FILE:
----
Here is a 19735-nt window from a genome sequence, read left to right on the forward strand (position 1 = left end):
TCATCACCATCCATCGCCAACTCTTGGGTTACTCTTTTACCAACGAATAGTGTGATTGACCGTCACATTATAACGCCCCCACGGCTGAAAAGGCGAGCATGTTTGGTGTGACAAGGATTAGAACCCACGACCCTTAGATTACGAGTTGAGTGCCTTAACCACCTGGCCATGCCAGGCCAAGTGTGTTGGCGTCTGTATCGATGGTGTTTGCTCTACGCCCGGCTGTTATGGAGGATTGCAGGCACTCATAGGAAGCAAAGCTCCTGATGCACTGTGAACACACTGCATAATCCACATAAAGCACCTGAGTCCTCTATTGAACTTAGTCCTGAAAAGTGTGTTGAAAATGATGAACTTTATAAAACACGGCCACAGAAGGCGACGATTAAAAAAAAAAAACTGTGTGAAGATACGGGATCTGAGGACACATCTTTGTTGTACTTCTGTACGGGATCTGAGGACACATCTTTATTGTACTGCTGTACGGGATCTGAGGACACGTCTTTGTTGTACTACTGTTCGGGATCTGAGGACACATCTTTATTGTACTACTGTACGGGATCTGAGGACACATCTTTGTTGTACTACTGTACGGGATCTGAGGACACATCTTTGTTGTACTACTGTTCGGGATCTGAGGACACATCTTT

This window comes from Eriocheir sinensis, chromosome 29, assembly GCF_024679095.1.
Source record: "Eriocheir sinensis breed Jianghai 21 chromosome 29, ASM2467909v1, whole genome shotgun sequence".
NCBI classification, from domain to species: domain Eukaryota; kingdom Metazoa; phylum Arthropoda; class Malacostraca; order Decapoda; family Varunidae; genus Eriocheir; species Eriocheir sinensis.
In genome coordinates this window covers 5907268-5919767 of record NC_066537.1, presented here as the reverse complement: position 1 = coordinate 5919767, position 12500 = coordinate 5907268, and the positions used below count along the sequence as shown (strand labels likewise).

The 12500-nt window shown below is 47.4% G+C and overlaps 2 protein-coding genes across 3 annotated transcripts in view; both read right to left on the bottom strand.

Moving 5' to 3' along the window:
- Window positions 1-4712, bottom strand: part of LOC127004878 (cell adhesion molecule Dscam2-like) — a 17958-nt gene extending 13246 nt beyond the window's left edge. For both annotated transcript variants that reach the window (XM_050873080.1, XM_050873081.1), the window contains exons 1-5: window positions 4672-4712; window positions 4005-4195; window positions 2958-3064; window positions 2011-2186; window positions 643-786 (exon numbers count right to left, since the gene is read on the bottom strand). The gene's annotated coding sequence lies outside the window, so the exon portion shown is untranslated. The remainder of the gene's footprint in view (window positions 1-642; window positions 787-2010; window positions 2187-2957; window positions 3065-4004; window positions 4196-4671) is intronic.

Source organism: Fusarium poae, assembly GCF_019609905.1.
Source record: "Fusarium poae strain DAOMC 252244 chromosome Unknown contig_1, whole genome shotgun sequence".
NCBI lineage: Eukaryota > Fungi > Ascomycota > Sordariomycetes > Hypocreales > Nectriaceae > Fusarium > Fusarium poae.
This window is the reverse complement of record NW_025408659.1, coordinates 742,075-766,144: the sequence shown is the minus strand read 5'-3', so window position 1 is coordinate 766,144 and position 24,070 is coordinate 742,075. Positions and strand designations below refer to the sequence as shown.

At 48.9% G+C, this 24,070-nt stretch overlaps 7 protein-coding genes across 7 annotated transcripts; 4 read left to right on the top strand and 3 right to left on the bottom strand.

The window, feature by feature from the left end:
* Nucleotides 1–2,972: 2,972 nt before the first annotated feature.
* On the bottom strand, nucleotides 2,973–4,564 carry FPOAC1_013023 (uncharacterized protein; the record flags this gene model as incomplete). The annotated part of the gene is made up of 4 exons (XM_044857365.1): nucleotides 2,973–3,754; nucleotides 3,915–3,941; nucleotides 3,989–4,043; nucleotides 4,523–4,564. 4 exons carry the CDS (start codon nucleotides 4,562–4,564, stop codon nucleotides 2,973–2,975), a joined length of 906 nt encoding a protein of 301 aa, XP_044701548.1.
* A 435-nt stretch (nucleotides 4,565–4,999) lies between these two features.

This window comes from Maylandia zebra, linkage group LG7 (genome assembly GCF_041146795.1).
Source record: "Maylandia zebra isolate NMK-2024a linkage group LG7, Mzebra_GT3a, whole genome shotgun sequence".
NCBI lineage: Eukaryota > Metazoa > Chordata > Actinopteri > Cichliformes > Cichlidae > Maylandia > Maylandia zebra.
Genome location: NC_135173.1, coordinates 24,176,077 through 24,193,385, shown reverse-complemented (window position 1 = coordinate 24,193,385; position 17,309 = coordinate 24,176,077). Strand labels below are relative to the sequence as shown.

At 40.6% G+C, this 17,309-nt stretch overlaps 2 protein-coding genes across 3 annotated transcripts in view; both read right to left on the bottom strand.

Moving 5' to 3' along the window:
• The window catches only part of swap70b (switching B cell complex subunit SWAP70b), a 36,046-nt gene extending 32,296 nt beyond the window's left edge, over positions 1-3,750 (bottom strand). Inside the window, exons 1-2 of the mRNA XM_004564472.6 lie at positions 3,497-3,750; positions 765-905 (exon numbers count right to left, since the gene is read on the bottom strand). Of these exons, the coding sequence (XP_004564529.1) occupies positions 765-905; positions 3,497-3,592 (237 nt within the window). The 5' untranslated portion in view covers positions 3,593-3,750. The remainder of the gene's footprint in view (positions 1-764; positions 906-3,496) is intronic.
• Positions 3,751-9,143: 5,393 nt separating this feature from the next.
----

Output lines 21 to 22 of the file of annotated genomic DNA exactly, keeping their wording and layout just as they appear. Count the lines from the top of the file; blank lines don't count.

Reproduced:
NCBI lineage: Eukaryota > Metazoa > Chordata > Actinopteri > Cichliformes > Cichlidae > Maylandia > Maylandia zebra.
Genome location: NC_135173.1, coordinates 24,176,077 through 24,193,385, shown reverse-complemented (window position 1 = coordinate 24,193,385; position 17,309 = coordinate 24,176,077). Strand labels below are relative to the sequence as shown.